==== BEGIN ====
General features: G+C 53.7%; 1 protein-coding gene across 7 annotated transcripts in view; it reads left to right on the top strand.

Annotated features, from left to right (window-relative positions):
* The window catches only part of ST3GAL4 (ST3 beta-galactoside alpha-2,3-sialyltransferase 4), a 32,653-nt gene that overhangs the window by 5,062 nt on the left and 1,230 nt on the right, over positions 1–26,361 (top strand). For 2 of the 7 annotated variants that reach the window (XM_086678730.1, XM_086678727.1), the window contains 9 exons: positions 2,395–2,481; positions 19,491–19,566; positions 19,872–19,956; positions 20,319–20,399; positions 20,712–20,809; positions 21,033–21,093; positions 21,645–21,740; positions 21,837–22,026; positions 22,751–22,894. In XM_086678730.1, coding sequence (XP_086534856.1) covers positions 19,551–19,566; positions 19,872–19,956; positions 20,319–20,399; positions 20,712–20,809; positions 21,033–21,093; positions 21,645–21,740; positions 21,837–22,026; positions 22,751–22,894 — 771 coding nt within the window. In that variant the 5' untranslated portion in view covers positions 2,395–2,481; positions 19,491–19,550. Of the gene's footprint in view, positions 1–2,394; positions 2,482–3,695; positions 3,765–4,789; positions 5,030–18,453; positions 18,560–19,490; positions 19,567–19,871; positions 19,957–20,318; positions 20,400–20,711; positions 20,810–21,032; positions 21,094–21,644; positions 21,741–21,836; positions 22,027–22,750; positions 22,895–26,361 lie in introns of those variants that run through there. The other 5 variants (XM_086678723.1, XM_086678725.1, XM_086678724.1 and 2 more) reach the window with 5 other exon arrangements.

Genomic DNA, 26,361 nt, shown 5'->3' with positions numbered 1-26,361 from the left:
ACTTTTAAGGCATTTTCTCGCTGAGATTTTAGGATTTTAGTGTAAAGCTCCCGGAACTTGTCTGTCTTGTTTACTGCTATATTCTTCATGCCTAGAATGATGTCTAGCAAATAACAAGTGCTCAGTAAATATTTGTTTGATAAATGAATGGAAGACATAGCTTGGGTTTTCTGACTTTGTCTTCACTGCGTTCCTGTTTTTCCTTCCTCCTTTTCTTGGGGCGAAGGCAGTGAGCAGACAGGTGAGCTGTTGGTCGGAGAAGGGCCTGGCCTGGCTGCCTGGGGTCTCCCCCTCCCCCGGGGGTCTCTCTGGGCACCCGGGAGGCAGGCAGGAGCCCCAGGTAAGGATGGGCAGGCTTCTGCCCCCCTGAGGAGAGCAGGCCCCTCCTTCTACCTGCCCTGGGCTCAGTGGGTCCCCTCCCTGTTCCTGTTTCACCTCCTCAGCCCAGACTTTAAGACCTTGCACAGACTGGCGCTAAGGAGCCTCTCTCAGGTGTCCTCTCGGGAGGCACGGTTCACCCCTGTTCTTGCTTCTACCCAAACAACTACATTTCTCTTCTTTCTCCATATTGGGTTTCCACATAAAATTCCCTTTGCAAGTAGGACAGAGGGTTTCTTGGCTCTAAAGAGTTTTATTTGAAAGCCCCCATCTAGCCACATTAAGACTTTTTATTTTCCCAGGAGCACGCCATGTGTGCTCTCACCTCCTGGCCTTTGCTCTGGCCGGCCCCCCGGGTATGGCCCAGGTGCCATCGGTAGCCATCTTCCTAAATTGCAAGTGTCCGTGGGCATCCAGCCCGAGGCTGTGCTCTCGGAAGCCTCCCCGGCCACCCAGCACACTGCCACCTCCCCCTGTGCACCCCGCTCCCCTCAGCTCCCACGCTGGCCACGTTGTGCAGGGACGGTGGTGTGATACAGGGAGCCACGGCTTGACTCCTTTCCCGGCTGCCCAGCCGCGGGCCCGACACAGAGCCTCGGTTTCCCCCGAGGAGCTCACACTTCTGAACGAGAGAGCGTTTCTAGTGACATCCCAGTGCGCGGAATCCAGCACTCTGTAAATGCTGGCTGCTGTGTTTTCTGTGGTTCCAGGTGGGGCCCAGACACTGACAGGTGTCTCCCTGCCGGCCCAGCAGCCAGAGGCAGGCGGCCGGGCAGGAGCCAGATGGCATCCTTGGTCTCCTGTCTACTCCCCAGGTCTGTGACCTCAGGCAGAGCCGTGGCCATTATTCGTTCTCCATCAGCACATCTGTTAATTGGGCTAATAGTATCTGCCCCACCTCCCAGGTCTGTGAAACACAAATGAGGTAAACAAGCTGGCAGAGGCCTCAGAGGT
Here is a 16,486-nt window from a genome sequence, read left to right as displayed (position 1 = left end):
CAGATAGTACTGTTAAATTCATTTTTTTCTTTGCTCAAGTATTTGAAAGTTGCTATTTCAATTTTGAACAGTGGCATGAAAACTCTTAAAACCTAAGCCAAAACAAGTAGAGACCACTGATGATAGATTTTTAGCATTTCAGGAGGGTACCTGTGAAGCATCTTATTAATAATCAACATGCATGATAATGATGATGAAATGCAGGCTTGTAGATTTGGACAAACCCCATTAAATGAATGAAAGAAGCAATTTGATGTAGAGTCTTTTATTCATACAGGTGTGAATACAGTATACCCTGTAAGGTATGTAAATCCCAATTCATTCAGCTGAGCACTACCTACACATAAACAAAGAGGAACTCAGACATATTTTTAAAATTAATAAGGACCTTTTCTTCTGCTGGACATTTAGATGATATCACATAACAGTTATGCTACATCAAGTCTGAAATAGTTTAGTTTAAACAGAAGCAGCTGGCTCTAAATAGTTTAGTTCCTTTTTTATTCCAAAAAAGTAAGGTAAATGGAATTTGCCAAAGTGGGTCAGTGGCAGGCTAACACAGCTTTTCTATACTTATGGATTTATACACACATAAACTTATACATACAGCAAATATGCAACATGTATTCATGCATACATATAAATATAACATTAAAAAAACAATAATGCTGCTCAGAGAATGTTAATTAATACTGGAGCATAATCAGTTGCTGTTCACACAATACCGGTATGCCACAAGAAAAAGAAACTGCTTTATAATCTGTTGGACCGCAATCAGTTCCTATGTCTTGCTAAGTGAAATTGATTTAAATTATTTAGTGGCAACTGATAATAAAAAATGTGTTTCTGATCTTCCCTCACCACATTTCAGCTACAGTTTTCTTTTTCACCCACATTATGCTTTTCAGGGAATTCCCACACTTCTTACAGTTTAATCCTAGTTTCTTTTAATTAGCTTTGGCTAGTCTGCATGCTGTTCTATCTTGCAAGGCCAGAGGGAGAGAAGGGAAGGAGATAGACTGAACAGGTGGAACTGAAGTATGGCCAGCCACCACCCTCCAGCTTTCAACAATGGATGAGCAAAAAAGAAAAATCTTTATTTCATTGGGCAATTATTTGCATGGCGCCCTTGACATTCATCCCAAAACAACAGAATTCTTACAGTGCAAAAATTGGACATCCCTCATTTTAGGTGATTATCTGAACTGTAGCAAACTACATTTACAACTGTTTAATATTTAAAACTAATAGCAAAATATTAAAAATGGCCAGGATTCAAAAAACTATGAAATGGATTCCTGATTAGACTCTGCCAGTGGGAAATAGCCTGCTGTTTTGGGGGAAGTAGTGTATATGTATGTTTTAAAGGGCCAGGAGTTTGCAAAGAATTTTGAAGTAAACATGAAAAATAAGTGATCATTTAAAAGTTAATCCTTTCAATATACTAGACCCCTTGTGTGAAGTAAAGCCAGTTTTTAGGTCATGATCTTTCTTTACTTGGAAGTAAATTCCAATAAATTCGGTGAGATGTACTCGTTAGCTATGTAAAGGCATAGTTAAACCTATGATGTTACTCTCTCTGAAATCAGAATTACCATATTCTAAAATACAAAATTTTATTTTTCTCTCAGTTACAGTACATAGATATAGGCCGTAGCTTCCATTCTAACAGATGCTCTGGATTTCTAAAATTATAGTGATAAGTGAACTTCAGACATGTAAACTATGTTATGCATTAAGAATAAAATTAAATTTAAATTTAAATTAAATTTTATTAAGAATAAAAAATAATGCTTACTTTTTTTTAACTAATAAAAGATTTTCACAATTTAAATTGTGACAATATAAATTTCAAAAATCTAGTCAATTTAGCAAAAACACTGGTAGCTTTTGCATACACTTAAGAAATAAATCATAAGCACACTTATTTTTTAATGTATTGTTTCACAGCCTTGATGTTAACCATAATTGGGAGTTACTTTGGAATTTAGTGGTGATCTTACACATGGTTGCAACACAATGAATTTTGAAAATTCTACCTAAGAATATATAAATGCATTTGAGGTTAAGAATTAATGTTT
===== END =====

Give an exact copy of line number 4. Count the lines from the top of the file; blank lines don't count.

Genomic DNA, 26,361 nt, shown 5'->3' with positions numbered 1-26,361 from the left: